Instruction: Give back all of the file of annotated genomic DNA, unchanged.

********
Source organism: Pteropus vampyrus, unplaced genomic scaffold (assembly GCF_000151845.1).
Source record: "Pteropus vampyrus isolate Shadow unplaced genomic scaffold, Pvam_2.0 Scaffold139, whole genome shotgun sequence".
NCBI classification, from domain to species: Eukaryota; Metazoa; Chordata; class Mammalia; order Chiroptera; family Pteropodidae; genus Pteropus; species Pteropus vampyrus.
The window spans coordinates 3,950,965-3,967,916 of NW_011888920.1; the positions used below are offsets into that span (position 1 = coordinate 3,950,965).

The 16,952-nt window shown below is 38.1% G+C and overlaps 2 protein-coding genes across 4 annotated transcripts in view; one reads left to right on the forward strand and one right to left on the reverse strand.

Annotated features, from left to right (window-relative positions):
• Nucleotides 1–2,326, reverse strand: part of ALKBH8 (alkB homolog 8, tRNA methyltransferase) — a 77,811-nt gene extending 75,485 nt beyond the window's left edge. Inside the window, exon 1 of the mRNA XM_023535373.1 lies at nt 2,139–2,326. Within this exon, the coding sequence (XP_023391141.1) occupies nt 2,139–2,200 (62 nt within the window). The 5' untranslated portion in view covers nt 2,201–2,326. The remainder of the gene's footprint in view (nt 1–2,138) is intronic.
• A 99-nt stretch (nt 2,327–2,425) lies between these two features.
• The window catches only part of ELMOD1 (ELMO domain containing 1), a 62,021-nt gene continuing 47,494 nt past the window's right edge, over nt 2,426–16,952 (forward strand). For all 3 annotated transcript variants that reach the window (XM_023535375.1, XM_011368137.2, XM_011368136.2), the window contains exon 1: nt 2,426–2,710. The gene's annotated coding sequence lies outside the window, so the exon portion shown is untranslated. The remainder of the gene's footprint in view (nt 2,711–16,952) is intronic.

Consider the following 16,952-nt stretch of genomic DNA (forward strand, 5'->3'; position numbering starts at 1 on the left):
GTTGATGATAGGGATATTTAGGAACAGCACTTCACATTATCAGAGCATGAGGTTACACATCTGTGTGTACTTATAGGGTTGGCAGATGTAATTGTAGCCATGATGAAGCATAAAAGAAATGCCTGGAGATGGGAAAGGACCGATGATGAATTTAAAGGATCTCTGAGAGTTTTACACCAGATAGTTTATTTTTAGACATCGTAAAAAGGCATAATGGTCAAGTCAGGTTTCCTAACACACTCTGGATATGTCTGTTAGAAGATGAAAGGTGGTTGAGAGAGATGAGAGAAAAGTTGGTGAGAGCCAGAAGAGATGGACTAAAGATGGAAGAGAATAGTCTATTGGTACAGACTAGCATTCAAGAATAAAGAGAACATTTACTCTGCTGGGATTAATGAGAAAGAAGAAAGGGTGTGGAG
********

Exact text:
Source organism: Pteropus vampyrus, unplaced genomic scaffold (assembly GCF_000151845.1).
Source record: "Pteropus vampyrus isolate Shadow unplaced genomic scaffold, Pvam_2.0 Scaffold139, whole genome shotgun sequence".
NCBI classification, from domain to species: Eukaryota; Metazoa; Chordata; class Mammalia; order Chiroptera; family Pteropodidae; genus Pteropus; species Pteropus vampyrus.
The window spans coordinates 3,950,965-3,967,916 of NW_011888920.1; the positions used below are offsets into that span (position 1 = coordinate 3,950,965).

The 16,952-nt window shown below is 38.1% G+C and overlaps 2 protein-coding genes across 4 annotated transcripts in view; one reads left to right on the forward strand and one right to left on the reverse strand.

Annotated features, from left to right (window-relative positions):
• Nucleotides 1–2,326, reverse strand: part of ALKBH8 (alkB homolog 8, tRNA methyltransferase) — a 77,811-nt gene extending 75,485 nt beyond the window's left edge. Inside the window, exon 1 of the mRNA XM_023535373.1 lies at nt 2,139–2,326. Within this exon, the coding sequence (XP_023391141.1) occupies nt 2,139–2,200 (62 nt within the window). The 5' untranslated portion in view covers nt 2,201–2,326. The remainder of the gene's footprint in view (nt 1–2,138) is intronic.
• A 99-nt stretch (nt 2,327–2,425) lies between these two features.
• The window catches only part of ELMOD1 (ELMO domain containing 1), a 62,021-nt gene continuing 47,494 nt past the window's right edge, over nt 2,426–16,952 (forward strand). For all 3 annotated transcript variants that reach the window (XM_023535375.1, XM_011368137.2, XM_011368136.2), the window contains exon 1: nt 2,426–2,710. The gene's annotated coding sequence lies outside the window, so the exon portion shown is untranslated. The remainder of the gene's footprint in view (nt 2,711–16,952) is intronic.

Consider the following 16,952-nt stretch of genomic DNA (forward strand, 5'->3'; position numbering starts at 1 on the left):
GTTGATGATAGGGATATTTAGGAACAGCACTTCACATTATCAGAGCATGAGGTTACACATCTGTGTGTACTTATAGGGTTGGCAGATGTAATTGTAGCCATGATGAAGCATAAAAGAAATGCCTGGAGATGGGAAAGGACCGATGATGAATTTAAAGGATCTCTGAGAGTTTTACACCAGATAGTTTATTTTTAGACATCGTAAAAAGGCATAATGGTCAAGTCAGGTTTCCTAACACACTCTGGATATGTCTGTTAGAAGATGAAAGGTGGTTGAGAGAGATGAGAGAAAAGTTGGTGAGAGCCAGAAGAGATGGACTAAAGATGGAAGAGAATAGTCTATTGGTACAGACTAGCATTCAAGAATAAAGAGAACATTTACTCTGCTGGGATTAATGAGAAAGAAGAAAGGGTGTGGAG